July 15, 2024
Americans Back to Running Up Credit Card Debt in May

Americans Back to Running Up Credit Card Debt in May

(Mike Maharrey, Money Metals News Service) After paying down credit card debt in April, American consumers went back to running up the plastic in May. But borrowing for big-ticket items remained sluggish, indicating consumers are still struggling to make ends meet in this inflationary environment

Total consumer debt increased by another 11.3 billion in May, a 2.7 percent annual increase, according to the latest data released by the Federal Reserve

Americans now owe $5.06 trillion in consumer debt.

The Federal Reserve consumer debt figures include credit card debt, student loans, and auto loans, but do not factor in mortgage debt. When you include mortgages, U.S. households are buried under a record level of debt. As of the end of 2023, total household debt stood at $17.5 trillion.

Revolving credit, primarily credit card debt, was the main driver behind the May increase in consumer debt. This comes on the heels of a modest. 0.8 percent decline in revolving credit balances in April. This was likely due to people using income tax refunds to pay down credit card debt.

In May, consumers went back to charging it. Revolving debt increased by $7 billion, a 6.3 percent increase. This was in line with the percentage increase we saw in the first quarter.

Americans now owe $1.35 trillion in revolving debt.

It appears tax refunds gave consumers a bit of a reprieve, but they are still relying on credit cards to make ends meet, even as retail sales are declining, indicating Americans may be getting close to tapped out. 

Pundits and politicians have talked up the “robust economy” and the “resilient” American consumer for months, but this economic growth is courtesy of Visa and Mastercard. It was not exactly a sustainable economic trajectory. 

The double whammy of rising debt and interest rates exacerbates the debt problem. Average credit card interest rates eclipsed the previous record high of 17.87 percent months ago. The average annual percentage rate (APR) currently stands at 20.71 percent, with some companies charging rates as high as 28 percent.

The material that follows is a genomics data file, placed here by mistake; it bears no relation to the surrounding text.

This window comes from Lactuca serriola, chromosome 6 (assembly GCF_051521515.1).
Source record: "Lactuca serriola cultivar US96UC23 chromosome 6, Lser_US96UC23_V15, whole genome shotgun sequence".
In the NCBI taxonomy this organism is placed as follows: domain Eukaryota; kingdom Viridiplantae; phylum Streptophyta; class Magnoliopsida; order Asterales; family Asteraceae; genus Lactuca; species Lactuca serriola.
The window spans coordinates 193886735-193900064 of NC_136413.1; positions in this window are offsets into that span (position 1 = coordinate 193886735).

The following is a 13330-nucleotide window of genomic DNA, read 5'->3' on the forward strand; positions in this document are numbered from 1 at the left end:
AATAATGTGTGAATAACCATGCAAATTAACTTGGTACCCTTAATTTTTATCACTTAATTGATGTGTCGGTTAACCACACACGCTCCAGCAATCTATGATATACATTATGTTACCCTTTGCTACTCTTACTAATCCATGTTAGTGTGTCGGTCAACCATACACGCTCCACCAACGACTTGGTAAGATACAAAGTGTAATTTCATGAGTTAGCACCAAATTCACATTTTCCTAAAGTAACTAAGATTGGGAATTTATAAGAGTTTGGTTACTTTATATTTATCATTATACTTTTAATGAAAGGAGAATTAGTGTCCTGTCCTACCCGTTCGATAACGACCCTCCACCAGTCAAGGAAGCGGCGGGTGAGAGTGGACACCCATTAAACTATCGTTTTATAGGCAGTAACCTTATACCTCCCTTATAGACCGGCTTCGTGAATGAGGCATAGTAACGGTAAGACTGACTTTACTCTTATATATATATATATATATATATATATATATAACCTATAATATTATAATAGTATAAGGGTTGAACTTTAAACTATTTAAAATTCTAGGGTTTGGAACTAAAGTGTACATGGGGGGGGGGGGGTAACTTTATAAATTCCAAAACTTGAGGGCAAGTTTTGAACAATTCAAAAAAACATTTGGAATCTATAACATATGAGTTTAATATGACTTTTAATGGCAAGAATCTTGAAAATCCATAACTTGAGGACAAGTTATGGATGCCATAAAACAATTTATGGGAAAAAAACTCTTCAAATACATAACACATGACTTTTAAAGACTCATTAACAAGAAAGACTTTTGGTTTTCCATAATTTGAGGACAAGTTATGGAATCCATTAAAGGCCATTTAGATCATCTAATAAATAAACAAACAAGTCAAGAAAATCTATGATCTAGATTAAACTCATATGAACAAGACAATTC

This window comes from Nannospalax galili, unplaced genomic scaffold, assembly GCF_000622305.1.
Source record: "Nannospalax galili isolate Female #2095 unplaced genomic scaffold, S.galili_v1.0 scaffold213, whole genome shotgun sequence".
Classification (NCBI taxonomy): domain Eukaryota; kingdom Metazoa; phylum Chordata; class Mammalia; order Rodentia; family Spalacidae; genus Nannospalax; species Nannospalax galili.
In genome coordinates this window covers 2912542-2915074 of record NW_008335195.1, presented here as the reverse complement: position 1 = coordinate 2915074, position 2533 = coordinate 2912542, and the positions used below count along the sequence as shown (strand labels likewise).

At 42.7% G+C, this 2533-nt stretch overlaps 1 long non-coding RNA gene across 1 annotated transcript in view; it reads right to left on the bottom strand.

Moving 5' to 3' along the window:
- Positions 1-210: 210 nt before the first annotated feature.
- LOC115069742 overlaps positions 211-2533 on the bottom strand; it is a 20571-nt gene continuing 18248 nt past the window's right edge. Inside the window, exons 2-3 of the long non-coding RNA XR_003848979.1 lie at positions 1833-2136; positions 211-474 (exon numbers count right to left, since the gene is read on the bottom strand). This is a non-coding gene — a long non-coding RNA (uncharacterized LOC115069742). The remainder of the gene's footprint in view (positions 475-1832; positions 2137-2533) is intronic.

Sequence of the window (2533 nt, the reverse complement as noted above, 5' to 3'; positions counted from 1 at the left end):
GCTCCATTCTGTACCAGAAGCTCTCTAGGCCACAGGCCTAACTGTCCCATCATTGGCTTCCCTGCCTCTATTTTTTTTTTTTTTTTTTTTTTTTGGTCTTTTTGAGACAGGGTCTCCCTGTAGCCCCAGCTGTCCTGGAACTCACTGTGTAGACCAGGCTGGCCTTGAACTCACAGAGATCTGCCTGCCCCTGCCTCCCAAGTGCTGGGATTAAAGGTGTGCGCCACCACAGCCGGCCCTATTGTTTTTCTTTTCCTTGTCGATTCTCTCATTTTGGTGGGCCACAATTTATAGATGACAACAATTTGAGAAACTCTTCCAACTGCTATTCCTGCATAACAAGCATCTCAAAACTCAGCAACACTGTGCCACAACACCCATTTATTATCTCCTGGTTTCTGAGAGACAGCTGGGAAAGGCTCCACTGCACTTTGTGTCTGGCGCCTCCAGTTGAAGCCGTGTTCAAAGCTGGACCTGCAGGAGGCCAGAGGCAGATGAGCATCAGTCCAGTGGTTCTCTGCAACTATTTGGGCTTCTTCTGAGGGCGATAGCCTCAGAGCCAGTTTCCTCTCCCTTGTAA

This is one of the problems confronting the Federal Reserve. Even though inflation remains sticky, the central bank needs to ease interest rates before they bury debt-saddled American consumers.

The growth in non-revolving debt also reveals problems in America’s borrow-and-spend paradise. 

Non-revolving debt, primarily reflecting outstanding auto loans, student loans, and loans for other big-ticket durable goods, increased by $4.4 billion, a tepid 1.4 percent increase. This continues a trend of sagging spending on big-ticket items that we’ve seen in recent months. Before the pandemic, revolving credit growth averaged 5 percent. 

The question is how long can Americans keep borrowing? 

The U.S. economy has been on an unsustainable trajectory since the end of the pandemic. As Americans went back to work, they faced shortages and supply chain issues. Then they got hit with inevitable price inflation resulting from trillions of dollars of money creation during the pandemic years. Today, prices continue to increase, even as higher interest rates are squeezing borrowers.

Simply put, the post-pandemic economic rally was never sustainable. 

As prices skyrocketed, Americans blew through their savings to make ends meet. Aggregate savings peaked at $2.1 trillion in August 2021. As of June 2023, the San Francisco Fed estimated that aggregate savings had dropped to $190 billion.

In other words, Americans ran through $1.9 trillion in savings in just two years. 

Then they turned to credit cards.

Of course, credit cards have this nasty little thing called a limit.

In March and April, credit card spending dropped precipitously, indicating that Americans may be close to tapped out. Tax refunds provided a little breathing room, but how long will they last?

And what happens when they hit that limit?

Mike Maharrey is a journalist and market analyst for MoneyMetals.com with over a decade of experience in precious metals. He holds a BS in accounting from the University of Kentucky and a BA in journalism from the University of South Florida.

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